though Java does not provide one, we can simulate it easily. If you see the following code,

// Return the winner in the Josephus problem.

// Linked list implementation.

public static int josephus(int people, int passes)

{

List<Integer> list = new LinkedList<Integer>();

for (int i = 1; i <= people; i++)

list.add(i);

Iterator<Integer> itr = list.iterator();

while (people > 1) {

for (int i = 0; i <= passes; i++) {

1. if (!itr.hasNext())

2. itr = list.iterator();

1

itr.next();

}

itr.remove();

--people;

}

// find out who the winner is

itr = list.iterator();

return itr.next( );

}

you simply notice that adding the line number 1 and 2 only makes the circular linked list simulation possible.

How much time takes to solve the Josephus problem with a linked list? It takes O(m + 1) for the hot

potato to reach to the right player who will be eliminated. Since we continue to eliminate players until only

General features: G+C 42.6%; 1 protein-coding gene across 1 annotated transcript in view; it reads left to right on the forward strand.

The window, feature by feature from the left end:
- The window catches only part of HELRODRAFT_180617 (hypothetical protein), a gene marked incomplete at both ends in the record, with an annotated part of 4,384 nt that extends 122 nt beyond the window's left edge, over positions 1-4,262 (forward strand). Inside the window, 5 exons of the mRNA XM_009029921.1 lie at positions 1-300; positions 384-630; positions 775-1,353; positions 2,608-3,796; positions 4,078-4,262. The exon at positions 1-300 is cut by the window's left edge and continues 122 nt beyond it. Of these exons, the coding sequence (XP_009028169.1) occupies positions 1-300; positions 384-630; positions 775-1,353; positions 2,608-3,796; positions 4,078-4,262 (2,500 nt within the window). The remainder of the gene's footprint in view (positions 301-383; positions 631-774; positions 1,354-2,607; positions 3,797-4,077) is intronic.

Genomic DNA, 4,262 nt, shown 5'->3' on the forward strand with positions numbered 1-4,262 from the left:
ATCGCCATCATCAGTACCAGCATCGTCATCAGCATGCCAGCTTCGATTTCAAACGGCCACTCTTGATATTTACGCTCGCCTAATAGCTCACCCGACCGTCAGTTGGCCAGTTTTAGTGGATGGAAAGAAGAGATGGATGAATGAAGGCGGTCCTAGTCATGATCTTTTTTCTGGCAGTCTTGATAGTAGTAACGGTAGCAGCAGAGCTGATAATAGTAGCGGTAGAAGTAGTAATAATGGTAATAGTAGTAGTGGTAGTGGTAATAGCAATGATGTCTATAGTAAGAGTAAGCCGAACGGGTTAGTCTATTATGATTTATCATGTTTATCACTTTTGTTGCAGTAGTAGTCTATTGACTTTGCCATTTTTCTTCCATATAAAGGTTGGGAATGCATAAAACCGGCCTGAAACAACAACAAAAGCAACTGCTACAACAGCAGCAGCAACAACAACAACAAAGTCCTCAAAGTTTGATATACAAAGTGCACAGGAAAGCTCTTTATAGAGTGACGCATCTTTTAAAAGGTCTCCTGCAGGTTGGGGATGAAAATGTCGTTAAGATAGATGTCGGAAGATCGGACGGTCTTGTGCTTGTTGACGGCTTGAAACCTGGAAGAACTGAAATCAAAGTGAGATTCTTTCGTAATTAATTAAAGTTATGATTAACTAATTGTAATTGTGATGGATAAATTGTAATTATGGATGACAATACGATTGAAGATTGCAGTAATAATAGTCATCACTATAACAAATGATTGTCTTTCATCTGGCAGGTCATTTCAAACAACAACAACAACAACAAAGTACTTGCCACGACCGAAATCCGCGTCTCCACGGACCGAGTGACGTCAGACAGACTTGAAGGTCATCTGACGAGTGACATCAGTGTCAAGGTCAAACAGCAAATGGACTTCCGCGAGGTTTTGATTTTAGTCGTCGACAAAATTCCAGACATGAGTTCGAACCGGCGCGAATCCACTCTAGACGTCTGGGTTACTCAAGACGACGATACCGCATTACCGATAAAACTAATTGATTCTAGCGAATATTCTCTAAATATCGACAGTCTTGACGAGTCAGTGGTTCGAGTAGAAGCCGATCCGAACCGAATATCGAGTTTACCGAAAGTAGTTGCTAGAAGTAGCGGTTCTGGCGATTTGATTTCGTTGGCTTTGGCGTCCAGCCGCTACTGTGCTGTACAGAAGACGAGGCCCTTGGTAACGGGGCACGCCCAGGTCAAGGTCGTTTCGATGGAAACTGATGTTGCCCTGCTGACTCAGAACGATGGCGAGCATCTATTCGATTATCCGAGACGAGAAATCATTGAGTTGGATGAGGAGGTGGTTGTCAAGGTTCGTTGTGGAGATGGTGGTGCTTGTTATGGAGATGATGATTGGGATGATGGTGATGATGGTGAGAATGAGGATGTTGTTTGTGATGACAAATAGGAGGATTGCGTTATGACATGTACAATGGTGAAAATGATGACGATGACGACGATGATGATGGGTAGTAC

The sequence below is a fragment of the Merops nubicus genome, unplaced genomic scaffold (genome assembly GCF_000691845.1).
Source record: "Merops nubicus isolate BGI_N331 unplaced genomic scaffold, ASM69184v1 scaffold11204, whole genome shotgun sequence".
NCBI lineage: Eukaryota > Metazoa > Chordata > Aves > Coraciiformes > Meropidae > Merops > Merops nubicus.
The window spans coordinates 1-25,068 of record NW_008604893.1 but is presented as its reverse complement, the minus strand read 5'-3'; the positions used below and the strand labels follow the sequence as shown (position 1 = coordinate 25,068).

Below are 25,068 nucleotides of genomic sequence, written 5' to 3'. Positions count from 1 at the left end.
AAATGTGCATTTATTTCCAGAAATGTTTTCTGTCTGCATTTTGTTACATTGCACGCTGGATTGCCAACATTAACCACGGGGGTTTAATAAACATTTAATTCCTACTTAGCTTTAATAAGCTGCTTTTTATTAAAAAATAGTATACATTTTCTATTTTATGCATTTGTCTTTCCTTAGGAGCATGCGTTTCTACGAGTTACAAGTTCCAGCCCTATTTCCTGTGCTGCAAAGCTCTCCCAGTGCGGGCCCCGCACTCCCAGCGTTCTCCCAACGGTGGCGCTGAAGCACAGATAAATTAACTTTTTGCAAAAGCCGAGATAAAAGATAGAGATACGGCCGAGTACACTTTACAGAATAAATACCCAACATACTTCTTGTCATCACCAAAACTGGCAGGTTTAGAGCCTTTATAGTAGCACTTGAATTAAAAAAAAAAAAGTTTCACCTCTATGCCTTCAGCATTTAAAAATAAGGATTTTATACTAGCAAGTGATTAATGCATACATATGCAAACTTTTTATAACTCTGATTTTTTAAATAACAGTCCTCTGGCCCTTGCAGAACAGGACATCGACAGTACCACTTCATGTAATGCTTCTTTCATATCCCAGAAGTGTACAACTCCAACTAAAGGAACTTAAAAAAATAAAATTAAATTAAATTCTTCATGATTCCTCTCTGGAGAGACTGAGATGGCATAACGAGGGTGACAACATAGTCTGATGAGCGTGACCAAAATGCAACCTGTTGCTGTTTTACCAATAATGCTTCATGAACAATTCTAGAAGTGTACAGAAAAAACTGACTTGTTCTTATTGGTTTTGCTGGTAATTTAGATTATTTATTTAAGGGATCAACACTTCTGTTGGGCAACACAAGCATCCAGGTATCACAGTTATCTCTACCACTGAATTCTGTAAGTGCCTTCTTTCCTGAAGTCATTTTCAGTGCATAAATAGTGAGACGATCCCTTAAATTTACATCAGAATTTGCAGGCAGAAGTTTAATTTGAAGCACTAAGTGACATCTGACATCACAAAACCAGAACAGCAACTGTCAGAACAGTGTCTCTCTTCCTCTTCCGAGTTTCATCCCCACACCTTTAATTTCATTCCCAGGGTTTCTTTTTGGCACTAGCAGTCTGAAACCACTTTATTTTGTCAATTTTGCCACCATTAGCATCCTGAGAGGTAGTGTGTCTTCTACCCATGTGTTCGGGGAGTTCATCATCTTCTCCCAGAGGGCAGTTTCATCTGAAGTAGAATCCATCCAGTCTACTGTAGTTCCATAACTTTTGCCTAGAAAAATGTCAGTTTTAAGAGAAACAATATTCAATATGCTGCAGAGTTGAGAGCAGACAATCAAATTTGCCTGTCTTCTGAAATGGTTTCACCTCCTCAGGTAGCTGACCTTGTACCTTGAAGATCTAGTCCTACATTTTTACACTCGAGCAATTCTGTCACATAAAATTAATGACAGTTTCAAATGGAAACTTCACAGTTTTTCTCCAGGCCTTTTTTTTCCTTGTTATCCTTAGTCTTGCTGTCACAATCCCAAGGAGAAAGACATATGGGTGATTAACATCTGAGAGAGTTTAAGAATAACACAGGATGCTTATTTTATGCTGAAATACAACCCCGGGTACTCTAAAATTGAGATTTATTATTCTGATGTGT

one player is left, O(n − 1) rounds are needed. Multiplying them, we get O(mn), which means quadratic

time. Can we do better? What about using an array list?

Using an Array List. To use an array list, first observe that if the potato is currently at position p, then

after m passes, it will be at position (p + m)%n. (Here, positions are numbered from 0 to n − 1.) Then we

can easily find the player who will be eliminated in O(1). But how much does it take to remove the player

at the position? Remember that after removing the player, we need to compact the array, which means we

have to shift O(n − p − 1) elements behind the removed one. Multiplying this with O(n − 1) rounds, we get

O(n2 ). Still quadratic time takes to solve our problem.

A linked list is good at deleting an object, but not very good at finding it; An array list is good at finding